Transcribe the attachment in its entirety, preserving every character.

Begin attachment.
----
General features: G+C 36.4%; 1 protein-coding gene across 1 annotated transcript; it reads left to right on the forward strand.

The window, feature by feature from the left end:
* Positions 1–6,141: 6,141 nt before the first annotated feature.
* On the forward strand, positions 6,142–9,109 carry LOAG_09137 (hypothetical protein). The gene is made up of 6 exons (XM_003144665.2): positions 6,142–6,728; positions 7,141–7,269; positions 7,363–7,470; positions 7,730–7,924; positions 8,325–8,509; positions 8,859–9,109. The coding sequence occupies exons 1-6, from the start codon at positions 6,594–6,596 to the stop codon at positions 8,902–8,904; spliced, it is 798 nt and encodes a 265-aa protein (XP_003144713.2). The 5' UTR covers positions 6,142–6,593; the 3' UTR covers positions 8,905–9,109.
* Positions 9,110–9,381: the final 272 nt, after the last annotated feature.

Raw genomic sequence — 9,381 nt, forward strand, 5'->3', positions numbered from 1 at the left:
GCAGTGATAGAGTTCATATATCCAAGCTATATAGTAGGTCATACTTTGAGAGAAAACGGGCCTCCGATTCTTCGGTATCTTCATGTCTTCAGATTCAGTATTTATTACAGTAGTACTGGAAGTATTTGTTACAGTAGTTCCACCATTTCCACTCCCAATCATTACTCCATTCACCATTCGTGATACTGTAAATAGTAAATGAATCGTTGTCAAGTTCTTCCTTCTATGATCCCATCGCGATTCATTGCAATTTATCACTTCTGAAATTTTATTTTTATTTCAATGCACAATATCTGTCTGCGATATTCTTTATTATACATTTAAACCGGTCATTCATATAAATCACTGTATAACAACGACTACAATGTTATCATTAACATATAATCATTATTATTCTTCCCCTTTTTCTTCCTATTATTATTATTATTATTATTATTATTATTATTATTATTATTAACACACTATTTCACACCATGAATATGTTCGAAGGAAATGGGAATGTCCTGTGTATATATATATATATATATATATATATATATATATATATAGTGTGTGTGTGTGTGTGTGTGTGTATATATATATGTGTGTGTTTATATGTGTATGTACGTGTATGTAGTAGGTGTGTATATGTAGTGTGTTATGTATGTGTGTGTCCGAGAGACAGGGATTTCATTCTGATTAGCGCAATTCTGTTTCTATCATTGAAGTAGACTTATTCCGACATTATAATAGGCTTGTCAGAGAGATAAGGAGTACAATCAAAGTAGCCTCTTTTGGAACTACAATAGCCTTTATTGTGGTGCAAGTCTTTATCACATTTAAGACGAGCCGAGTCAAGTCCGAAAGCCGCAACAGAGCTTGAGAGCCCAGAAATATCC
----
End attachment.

General features: G+C 36.4%; 1 protein-coding gene across 1 annotated transcript; it reads left to right on the forward strand.

The window, feature by feature from the left end:
* Positions 1–6,141: 6,141 nt before the first annotated feature.
* On the forward strand, positions 6,142–9,109 carry LOAG_09137 (hypothetical protein). The gene is made up of 6 exons (XM_003144665.2): positions 6,142–6,728; positions 7,141–7,269; positions 7,363–7,470; positions 7,730–7,924; positions 8,325–8,509; positions 8,859–9,109. The coding sequence occupies exons 1-6, from the start codon at positions 6,594–6,596 to the stop codon at positions 8,902–8,904; spliced, it is 798 nt and encodes a 265-aa protein (XP_003144713.2). The 5' UTR covers positions 6,142–6,593; the 3' UTR covers positions 8,905–9,109.
* Positions 9,110–9,381: the final 272 nt, after the last annotated feature.

Raw genomic sequence — 9,381 nt, forward strand, 5'->3', positions numbered from 1 at the left:
GCAGTGATAGAGTTCATATATCCAAGCTATATAGTAGGTCATACTTTGAGAGAAAACGGGCCTCCGATTCTTCGGTATCTTCATGTCTTCAGATTCAGTATTTATTACAGTAGTACTGGAAGTATTTGTTACAGTAGTTCCACCATTTCCACTCCCAATCATTACTCCATTCACCATTCGTGATACTGTAAATAGTAAATGAATCGTTGTCAAGTTCTTCCTTCTATGATCCCATCGCGATTCATTGCAATTTATCACTTCTGAAATTTTATTTTTATTTCAATGCACAATATCTGTCTGCGATATTCTTTATTATACATTTAAACCGGTCATTCATATAAATCACTGTATAACAACGACTACAATGTTATCATTAACATATAATCATTATTATTCTTCCCCTTTTTCTTCCTATTATTATTATTATTATTATTATTATTATTATTATTATTATTAACACACTATTTCACACCATGAATATGTTCGAAGGAAATGGGAATGTCCTGTGTATATATATATATATATATATATATATATATATATATATAGTGTGTGTGTGTGTGTGTGTGTGTATATATATATGTGTGTGTTTATATGTGTATGTACGTGTATGTAGTAGGTGTGTATATGTAGTGTGTTATGTATGTGTGTGTCCGAGAGACAGGGATTTCATTCTGATTAGCGCAATTCTGTTTCTATCATTGAAGTAGACTTATTCCGACATTATAATAGGCTTGTCAGAGAGATAAGGAGTACAATCAAAGTAGCCTCTTTTGGAACTACAATAGCCTTTATTGTGGTGCAAGTCTTTATCACATTTAAGACGAGCCGAGTCAAGTCCGAAAGCCGCAACAGAGCTTGAGAGCCCAGAAATATCC